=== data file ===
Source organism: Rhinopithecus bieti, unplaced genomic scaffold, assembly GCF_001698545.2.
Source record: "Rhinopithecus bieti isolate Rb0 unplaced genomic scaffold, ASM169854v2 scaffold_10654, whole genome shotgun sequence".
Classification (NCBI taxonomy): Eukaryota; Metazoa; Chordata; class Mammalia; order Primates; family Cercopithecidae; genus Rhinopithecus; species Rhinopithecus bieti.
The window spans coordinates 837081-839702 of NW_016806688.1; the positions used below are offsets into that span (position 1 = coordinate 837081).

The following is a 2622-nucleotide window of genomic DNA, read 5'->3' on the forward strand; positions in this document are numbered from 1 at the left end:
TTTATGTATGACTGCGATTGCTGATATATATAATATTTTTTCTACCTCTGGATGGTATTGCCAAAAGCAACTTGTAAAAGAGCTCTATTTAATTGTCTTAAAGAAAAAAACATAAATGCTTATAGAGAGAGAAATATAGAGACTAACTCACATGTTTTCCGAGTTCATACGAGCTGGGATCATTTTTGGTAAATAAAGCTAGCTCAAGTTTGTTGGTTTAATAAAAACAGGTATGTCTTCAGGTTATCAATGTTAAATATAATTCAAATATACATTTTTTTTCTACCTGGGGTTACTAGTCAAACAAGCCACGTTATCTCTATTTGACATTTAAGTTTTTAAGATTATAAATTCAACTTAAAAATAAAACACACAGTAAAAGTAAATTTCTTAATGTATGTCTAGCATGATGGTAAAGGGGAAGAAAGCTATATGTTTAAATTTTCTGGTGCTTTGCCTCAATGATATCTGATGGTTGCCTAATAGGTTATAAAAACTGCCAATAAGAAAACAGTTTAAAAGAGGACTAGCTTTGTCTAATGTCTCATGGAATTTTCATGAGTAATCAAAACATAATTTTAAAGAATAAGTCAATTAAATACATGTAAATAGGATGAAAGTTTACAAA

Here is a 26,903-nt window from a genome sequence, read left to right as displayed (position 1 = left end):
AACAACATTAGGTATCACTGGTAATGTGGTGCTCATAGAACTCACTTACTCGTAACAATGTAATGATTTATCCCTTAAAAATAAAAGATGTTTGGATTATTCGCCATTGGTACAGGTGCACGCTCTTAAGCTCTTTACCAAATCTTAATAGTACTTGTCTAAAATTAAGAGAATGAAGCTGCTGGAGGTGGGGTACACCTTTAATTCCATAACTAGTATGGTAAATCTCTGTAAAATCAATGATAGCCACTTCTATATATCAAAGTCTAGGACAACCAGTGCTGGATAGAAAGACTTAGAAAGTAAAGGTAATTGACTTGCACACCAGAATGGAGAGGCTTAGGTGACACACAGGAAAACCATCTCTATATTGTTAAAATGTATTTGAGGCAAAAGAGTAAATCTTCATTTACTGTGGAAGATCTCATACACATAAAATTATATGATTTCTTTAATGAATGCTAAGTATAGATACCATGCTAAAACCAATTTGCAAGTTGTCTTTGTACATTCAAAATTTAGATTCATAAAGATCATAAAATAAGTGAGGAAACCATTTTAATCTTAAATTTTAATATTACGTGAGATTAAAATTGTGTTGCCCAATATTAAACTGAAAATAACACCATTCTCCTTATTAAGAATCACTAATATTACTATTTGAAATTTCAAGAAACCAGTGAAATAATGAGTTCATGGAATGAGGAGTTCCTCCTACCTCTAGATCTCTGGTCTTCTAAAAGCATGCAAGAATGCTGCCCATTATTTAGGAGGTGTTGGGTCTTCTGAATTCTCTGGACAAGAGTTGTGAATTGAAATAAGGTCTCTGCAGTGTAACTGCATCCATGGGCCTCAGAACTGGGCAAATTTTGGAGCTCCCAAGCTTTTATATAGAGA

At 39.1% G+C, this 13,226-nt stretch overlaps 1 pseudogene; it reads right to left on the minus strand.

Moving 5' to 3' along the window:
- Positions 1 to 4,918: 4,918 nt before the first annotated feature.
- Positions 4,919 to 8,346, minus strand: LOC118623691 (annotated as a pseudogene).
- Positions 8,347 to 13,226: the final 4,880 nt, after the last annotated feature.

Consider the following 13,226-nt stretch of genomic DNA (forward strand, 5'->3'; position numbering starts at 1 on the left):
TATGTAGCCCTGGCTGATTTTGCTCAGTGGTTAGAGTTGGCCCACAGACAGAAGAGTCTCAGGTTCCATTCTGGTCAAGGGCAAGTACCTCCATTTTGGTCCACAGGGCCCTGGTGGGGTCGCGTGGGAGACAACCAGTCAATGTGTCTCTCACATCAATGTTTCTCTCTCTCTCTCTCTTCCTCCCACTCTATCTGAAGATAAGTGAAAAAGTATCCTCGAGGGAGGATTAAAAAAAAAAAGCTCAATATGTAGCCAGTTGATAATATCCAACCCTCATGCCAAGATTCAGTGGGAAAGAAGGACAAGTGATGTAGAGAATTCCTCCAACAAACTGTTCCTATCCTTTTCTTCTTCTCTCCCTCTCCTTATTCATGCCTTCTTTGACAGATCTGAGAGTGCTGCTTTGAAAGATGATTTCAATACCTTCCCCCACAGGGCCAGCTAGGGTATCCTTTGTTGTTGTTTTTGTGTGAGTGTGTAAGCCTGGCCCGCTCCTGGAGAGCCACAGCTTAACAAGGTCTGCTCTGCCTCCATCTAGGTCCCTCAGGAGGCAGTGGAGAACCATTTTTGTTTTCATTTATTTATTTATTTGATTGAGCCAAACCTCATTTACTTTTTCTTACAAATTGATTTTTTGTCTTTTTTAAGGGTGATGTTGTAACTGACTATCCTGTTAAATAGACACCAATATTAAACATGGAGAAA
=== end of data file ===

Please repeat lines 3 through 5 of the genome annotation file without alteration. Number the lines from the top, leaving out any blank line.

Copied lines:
Classification (NCBI taxonomy): Eukaryota; Metazoa; Chordata; class Mammalia; order Primates; family Cercopithecidae; genus Rhinopithecus; species Rhinopithecus bieti.
The window spans coordinates 837081-839702 of NW_016806688.1; the positions used below are offsets into that span (position 1 = coordinate 837081).

The following is a 2622-nucleotide window of genomic DNA, read 5'->3' on the forward strand; positions in this document are numbered from 1 at the left end: